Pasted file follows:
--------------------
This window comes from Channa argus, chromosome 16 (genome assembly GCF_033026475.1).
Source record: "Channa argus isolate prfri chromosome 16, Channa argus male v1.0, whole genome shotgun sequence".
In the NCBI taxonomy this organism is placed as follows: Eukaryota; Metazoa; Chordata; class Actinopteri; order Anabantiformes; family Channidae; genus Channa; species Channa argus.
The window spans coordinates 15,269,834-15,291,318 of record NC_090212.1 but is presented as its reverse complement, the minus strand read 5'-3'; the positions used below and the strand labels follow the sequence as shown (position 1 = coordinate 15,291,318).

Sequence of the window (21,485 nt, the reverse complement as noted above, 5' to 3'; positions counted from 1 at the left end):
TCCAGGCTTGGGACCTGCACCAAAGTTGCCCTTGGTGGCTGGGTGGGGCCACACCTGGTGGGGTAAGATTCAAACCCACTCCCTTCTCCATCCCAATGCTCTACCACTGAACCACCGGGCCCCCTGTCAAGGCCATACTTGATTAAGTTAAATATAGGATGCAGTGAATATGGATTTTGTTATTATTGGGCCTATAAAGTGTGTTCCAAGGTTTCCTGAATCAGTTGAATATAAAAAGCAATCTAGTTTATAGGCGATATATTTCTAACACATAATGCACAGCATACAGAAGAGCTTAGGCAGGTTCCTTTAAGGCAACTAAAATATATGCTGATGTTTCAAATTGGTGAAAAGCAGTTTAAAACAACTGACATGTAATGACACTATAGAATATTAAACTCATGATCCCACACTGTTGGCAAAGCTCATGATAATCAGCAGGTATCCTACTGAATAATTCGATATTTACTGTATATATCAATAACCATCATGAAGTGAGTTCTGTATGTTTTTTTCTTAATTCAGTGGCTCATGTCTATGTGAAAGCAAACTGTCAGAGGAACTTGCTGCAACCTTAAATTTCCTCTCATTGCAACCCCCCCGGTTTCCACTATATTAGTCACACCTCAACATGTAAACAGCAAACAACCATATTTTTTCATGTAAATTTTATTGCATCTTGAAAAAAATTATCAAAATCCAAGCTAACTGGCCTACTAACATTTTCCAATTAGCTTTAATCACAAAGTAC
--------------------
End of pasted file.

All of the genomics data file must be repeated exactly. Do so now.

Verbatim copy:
This window comes from Channa argus, chromosome 16 (genome assembly GCF_033026475.1).
Source record: "Channa argus isolate prfri chromosome 16, Channa argus male v1.0, whole genome shotgun sequence".
In the NCBI taxonomy this organism is placed as follows: Eukaryota; Metazoa; Chordata; class Actinopteri; order Anabantiformes; family Channidae; genus Channa; species Channa argus.
The window spans coordinates 15,269,834-15,291,318 of record NC_090212.1 but is presented as its reverse complement, the minus strand read 5'-3'; the positions used below and the strand labels follow the sequence as shown (position 1 = coordinate 15,291,318).

Sequence of the window (21,485 nt, the reverse complement as noted above, 5' to 3'; positions counted from 1 at the left end):
TCCAGGCTTGGGACCTGCACCAAAGTTGCCCTTGGTGGCTGGGTGGGGCCACACCTGGTGGGGTAAGATTCAAACCCACTCCCTTCTCCATCCCAATGCTCTACCACTGAACCACCGGGCCCCCTGTCAAGGCCATACTTGATTAAGTTAAATATAGGATGCAGTGAATATGGATTTTGTTATTATTGGGCCTATAAAGTGTGTTCCAAGGTTTCCTGAATCAGTTGAATATAAAAAGCAATCTAGTTTATAGGCGATATATTTCTAACACATAATGCACAGCATACAGAAGAGCTTAGGCAGGTTCCTTTAAGGCAACTAAAATATATGCTGATGTTTCAAATTGGTGAAAAGCAGTTTAAAACAACTGACATGTAATGACACTATAGAATATTAAACTCATGATCCCACACTGTTGGCAAAGCTCATGATAATCAGCAGGTATCCTACTGAATAATTCGATATTTACTGTATATATCAATAACCATCATGAAGTGAGTTCTGTATGTTTTTTTCTTAATTCAGTGGCTCATGTCTATGTGAAAGCAAACTGTCAGAGGAACTTGCTGCAACCTTAAATTTCCTCTCATTGCAACCCCCCCGGTTTCCACTATATTAGTCACACCTCAACATGTAAACAGCAAACAACCATATTTTTTCATGTAAATTTTATTGCATCTTGAAAAAAATTATCAAAATCCAAGCTAACTGGCCTACTAACATTTTCCAATTAGCTTTAATCACAAAGTAC